So, now we can start to do some development. Head over to make.powerapps.com and create a solution. I’m going to call mine ‘Meeting Room Bookings’.
In my solution I’m going to start by creating a new Canvas App. Now I could start to build out my UI here, but I’d also like some data to work with really. I’m going to see if I can get myself some data to work with in my app now.
Now as a prerequisite, I’m going to let you know that we’ll be working with an input to this flow which will further be a parameter input to our app which will be our room id in Azure AD. This makes it possible to use this app against any meeting room by providing our app with our rooms ID in its URL. I found this handy for setting up kiosk devices, using the room ID in the link for the kiosk.
Creating the flow
Here in my flow, I’ve started with the PowerApps (V2) trigger to be able to control my inputs before I reference them in my flow. I’ve created a text input for my rooms ID called ‘RoomUserId’. Then I’ve got a HTTP call step which is using the GET method to retrieve the data I want to work with, and finally I’m responding back to my app with the outputs of my HTTP call using an output called ‘Events’.
The HTTP step
So this part might be slightly more tricky, but I’m here to help… and in fact it’s SUPER easy…
There’s multiple different methods of API call we can use. In this case we’re going to use GET which will retrieve data from the API.
Then for our request URL we’re going to use the following:
In the above, you’ll want to replace USERID with a user ID from Azure AD to read that calendar. In my case, I want to be able to pass a parameter into my app when I run a device in kiosk mode so I’ll construct my kiosk link to have my user id on the end, then I’ll use an input in my flow to further pass that ID which will get stored in a variable in my app, into my flow. You could reference this in an environment variable if you don’t have a need for this app to be able to view multiple different calendars based on who has opened it / it’s link / the parameter values passed in.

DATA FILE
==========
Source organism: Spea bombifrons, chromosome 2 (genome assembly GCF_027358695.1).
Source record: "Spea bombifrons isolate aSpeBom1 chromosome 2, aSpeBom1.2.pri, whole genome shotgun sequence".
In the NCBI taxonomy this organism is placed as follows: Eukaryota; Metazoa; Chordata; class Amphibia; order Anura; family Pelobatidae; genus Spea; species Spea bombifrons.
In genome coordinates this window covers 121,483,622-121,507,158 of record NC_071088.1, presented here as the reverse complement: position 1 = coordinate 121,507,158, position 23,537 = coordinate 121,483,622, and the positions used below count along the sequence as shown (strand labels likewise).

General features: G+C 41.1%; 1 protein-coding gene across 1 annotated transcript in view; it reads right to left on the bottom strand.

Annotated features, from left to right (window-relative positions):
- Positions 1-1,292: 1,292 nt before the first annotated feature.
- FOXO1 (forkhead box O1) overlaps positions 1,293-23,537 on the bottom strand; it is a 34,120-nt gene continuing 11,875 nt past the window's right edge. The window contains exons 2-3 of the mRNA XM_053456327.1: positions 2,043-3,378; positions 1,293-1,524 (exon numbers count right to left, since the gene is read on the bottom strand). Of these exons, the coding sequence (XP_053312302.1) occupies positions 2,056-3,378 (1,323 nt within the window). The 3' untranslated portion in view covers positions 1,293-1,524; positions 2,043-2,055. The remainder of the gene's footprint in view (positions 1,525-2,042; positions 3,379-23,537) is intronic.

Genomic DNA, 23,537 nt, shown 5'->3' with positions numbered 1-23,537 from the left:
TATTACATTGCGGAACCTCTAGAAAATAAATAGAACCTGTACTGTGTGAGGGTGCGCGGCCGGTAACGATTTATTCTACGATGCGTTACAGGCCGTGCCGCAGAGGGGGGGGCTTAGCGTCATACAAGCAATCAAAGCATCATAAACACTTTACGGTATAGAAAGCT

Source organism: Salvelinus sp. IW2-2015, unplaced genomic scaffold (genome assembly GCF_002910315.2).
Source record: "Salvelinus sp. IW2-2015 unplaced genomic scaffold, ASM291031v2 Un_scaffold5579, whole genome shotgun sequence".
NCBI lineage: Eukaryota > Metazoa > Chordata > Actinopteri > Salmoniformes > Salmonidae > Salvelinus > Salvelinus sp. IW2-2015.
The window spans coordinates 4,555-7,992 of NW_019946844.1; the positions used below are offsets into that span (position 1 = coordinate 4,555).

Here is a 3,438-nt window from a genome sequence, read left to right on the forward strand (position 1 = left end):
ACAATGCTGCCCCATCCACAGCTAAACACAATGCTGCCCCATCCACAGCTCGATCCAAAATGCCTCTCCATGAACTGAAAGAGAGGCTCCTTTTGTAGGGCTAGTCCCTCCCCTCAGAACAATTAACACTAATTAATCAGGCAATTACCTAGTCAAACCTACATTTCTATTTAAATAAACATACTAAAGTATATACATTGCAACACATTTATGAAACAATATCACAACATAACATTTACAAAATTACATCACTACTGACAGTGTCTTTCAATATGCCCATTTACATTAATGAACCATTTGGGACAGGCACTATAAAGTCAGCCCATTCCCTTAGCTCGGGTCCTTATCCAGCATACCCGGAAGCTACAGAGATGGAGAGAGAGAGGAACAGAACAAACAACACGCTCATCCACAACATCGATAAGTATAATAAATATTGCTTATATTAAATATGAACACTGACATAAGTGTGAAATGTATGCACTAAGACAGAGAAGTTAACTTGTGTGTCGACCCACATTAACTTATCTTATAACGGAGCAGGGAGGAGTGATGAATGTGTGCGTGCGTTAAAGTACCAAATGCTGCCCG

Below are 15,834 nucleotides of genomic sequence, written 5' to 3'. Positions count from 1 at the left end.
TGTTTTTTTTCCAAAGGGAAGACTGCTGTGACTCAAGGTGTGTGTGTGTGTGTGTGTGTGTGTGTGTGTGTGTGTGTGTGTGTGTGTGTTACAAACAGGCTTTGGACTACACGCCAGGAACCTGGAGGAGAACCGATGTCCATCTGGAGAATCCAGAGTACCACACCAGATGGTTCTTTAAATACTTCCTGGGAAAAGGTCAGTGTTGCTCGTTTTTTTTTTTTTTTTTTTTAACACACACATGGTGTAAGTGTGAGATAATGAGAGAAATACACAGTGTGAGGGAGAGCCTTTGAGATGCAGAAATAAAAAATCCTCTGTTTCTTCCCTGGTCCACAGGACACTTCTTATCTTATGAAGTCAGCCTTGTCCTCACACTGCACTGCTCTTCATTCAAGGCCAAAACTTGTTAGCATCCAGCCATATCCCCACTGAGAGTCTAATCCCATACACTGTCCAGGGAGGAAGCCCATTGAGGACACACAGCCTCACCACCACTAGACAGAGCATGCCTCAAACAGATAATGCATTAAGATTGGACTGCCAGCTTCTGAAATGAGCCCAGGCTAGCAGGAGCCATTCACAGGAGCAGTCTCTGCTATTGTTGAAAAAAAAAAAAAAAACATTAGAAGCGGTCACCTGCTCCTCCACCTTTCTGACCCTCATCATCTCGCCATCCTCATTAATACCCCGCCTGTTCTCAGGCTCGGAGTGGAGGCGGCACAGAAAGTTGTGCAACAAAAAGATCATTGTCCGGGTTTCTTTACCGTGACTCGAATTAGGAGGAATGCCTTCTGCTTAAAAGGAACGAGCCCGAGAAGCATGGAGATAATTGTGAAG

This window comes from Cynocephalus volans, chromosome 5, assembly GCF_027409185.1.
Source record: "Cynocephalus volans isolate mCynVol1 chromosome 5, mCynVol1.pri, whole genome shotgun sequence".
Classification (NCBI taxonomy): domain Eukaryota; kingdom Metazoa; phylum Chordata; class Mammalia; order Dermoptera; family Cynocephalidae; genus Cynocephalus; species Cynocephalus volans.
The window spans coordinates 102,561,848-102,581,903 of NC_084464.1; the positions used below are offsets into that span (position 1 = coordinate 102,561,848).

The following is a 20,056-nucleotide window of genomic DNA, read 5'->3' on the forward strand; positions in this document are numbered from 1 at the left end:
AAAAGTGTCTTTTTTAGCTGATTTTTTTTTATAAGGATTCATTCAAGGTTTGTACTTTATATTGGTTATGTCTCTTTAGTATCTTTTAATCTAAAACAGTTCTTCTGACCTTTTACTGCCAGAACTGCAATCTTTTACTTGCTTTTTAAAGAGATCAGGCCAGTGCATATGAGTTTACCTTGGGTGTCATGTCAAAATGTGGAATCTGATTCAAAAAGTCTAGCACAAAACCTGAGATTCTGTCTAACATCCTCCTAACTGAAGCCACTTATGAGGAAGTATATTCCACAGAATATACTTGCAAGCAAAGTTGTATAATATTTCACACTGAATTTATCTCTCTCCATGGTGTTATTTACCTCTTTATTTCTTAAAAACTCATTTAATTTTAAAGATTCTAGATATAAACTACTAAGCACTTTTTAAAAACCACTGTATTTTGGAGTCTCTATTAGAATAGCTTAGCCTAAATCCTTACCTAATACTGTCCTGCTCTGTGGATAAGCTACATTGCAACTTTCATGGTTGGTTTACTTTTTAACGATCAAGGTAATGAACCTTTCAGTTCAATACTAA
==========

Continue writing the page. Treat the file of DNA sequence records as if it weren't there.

You’ll want to add the following in your request headers
So now we’ve filled out the step with what we want to request, but now we need to provide the permissions and an app to use to get to the data we’re requesting. Open up the advanced options of the HTTP request step, and select Active Directory OAuth for the Authentication option.
The Authority should be set to https://login.microsoft.com
For the tenant, you can copy the tenant ID from your app registration overview which will be titled “Directory (tenant) ID”. You could put this into an environment variable if you’re bound to use it multiple times.
You can then set the audience to https://graph.microsoft.com
Set the Client ID to the value in the overview page of your app registration next to Application (client) ID, so that your step knows which registration we’re using.